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We believe in human worth.


Few issues have been more controversial in the history of the Church than those regarding the nature of God. The controversies have had two root causes. The first is simply that we are finite creatures. We lack the capacity to understand the nature of God. The second is the tension between the straightforward monotheism (belief in one God) of the Old Testament and the more nuanced monotheism of the New Testament.

The Church had to deal with this tension early in its history. Early Christians were Jews. They had known from childhood that there was only one God. Everyday they prayed an ancient prayer, the Shema, that says “Hear, O Israel: The Lord our God, the Lord is One” (Deuteronomy 6:4). All Jews, including those who were believers in Christ, steadfastly contended for this fundamental truth about God, even at the cost of their lives.

However, early Christians were beginning to treat those writings we would later call the New Testament as part of Holy Scripture and added them to their lectionary readings for public worship. These writings required another look at the nature of God. For example, Jesus prayed to be glorified with the glory that He had shared with the Father “before the world was” (John 17:5). The Apostle John says that “the Word was God and was with God” (John 1:1, emphasis added). A number of benedictions used to conclude public worship, which quoted from the apostles’ writings, invoked the blessings of God: Father, Son, and Holy Spirit.

The more nuanced monotheism that emerged as a result of the New Testament was not really new. It had emerged in the very first Christian meeting, as Peter’s sermon at Pentecost makes clear, “This Jesus, being by the right hand of God exalted, and having received from the Father the promise of the Holy Spirit, has shed forth this which you both see and hear” (Acts 2:33). Old Testament monotheism had already been evolving to accommodate what believers had learned about God from Christ, Who had resurrected and ascended into Heaven, and from the Holy Spirit, Who had come to them at Pentecost.

Nonetheless, a fundamental question posed by Christianity’s conflict with Judaism had to be answered: how could Christians affirm both the oneness and the triunity of God?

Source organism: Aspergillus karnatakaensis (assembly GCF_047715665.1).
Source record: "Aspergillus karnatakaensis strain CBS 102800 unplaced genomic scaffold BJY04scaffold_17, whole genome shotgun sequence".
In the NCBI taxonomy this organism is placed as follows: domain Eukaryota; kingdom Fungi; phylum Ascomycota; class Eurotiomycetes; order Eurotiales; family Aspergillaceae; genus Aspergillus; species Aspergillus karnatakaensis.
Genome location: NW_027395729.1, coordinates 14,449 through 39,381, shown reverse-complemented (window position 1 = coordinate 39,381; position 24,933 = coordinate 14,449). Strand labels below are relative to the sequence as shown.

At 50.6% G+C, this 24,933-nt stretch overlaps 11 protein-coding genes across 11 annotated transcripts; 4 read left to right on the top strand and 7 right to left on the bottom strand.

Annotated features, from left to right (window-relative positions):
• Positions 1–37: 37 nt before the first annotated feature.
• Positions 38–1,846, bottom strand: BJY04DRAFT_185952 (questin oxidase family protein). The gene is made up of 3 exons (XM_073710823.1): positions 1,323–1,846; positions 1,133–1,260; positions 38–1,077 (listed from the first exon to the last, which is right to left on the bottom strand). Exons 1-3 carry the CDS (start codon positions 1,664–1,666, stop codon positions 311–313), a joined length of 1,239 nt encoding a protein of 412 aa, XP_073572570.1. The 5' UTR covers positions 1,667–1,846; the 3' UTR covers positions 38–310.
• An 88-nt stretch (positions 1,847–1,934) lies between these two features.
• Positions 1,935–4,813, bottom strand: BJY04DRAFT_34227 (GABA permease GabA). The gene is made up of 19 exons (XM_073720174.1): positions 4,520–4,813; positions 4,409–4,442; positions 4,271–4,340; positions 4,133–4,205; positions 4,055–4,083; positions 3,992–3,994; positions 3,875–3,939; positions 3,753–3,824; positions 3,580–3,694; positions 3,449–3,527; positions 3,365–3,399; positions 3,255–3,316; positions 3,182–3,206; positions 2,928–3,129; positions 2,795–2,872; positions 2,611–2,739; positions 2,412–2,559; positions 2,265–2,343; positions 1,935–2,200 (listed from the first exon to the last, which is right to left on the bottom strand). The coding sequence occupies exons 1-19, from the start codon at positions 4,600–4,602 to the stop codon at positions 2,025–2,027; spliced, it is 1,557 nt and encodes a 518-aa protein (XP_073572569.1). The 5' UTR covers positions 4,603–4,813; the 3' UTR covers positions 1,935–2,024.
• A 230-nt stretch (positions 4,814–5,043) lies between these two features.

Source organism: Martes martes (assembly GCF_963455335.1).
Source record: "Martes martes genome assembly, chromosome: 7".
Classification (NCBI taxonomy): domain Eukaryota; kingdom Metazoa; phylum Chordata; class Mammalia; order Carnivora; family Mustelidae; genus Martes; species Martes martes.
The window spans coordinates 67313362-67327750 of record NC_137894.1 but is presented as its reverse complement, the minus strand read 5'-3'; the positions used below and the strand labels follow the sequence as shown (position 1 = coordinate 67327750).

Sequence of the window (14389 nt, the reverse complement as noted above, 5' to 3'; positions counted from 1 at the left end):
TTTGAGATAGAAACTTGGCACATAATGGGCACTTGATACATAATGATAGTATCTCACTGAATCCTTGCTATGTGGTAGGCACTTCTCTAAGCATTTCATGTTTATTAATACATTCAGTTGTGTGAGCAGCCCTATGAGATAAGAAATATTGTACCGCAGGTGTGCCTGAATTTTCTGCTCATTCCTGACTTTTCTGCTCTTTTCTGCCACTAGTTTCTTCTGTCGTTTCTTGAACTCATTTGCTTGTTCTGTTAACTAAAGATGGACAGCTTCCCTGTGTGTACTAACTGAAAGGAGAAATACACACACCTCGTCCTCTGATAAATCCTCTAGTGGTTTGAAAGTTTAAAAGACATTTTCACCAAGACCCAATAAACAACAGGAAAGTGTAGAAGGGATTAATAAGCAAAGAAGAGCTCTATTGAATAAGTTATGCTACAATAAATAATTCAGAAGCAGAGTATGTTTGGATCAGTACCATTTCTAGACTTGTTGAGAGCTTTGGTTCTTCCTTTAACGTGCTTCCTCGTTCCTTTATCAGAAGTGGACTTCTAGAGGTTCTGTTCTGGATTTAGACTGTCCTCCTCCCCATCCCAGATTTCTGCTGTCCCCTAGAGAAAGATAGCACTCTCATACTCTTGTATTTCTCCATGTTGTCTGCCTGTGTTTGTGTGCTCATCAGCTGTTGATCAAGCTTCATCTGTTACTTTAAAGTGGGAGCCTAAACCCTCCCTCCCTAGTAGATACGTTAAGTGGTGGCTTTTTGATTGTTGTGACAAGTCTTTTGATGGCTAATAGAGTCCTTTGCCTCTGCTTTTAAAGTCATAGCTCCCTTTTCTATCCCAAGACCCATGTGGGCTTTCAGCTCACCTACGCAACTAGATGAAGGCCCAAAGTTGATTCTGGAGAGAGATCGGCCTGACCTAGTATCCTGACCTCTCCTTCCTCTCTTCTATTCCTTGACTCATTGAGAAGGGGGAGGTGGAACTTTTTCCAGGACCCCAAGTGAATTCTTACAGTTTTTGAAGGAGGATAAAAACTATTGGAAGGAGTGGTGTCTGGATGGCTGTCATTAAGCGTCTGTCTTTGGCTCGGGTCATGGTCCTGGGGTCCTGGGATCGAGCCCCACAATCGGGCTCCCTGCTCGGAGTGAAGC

The leaders of the church called a number of councils to resolve these and other issues because they wanted Christianity to speak with a single voice about the core doctrines of our faith, especially when it came to the nature of God.

Among the important results of these councils were the two creeds that most Christians use today. However, the councils also produced other doctrinal statements, many of which contain the word persona, Latin for “mask” or “role.” Christians gradually began to use this word in worship and teaching to confess their belief in one God who exists in three personae: Father, Son, and Holy Spirit.

This theological language developed as a way for Christians to remain faithful to the biblical monotheism of the Old Testament while acknowledging the differences and distinctions within the Godhead that the New Testament revealed. However, as the centuries passed, the common usage of these theological terms tended to make the original message unclear. As believers translated the creeds into their various languages, for example, the different ways the various communities understood the words and terms often led to anger, suspicion, and division. Some of the divisions that resulted remain to this day.

Through the centuries, many theologians and church leaders have tried to find clearer language to express the Christian view of God and His incarnation in Jesus Christ. Karl Barth suggested “modes of being” instead of “persons.” John Calvin also searched for an alternative but did not seem to find anything better than the traditional term. Roman Catholics and Eastern Orthodox Christians have argued for a thousand years now about a single Latin word Western Christians added to the Nicene Creed. Copts, Nestorians, and Armenians have argued with both Roman and Greek Christians for even longer than that.

Perhaps it is not a surprise that early Pentecostals also differed about how we should speak about the nature of God. Some believed that using the English word person created misunderstanding among modern people and urged the Church to return to what they viewed as simple New Testament language. Believing that the word person might lead to forms of polytheism (the belief in many gods), they abandoned the use of person altogether in reference to God. Christ Church was birthed out of a group concerned about this, which may become apparent when one reads our early literature.

The challenge is to affirm monotheism without promoting modalism. Modalism implies that God deceives us about His nature. However, as the Bible makes clear, God not only appears to be Father, Son, and Holy Spirit—He is Father, Son, and Holy Spirit. As time has passed, Christ Church has tried to deal with the issue by simply affirming the Church’s ancient creeds without further embellishment.

In the end, the nature of God is far beyond human comprehension. We are not likely to ever learn how to fully describe God. Theology breaks down from the sheer inadequacy of human language and human thought to fully less express what even the Apostle Paul once called “the mystery of Godliness” (1 Timothy 3:16).

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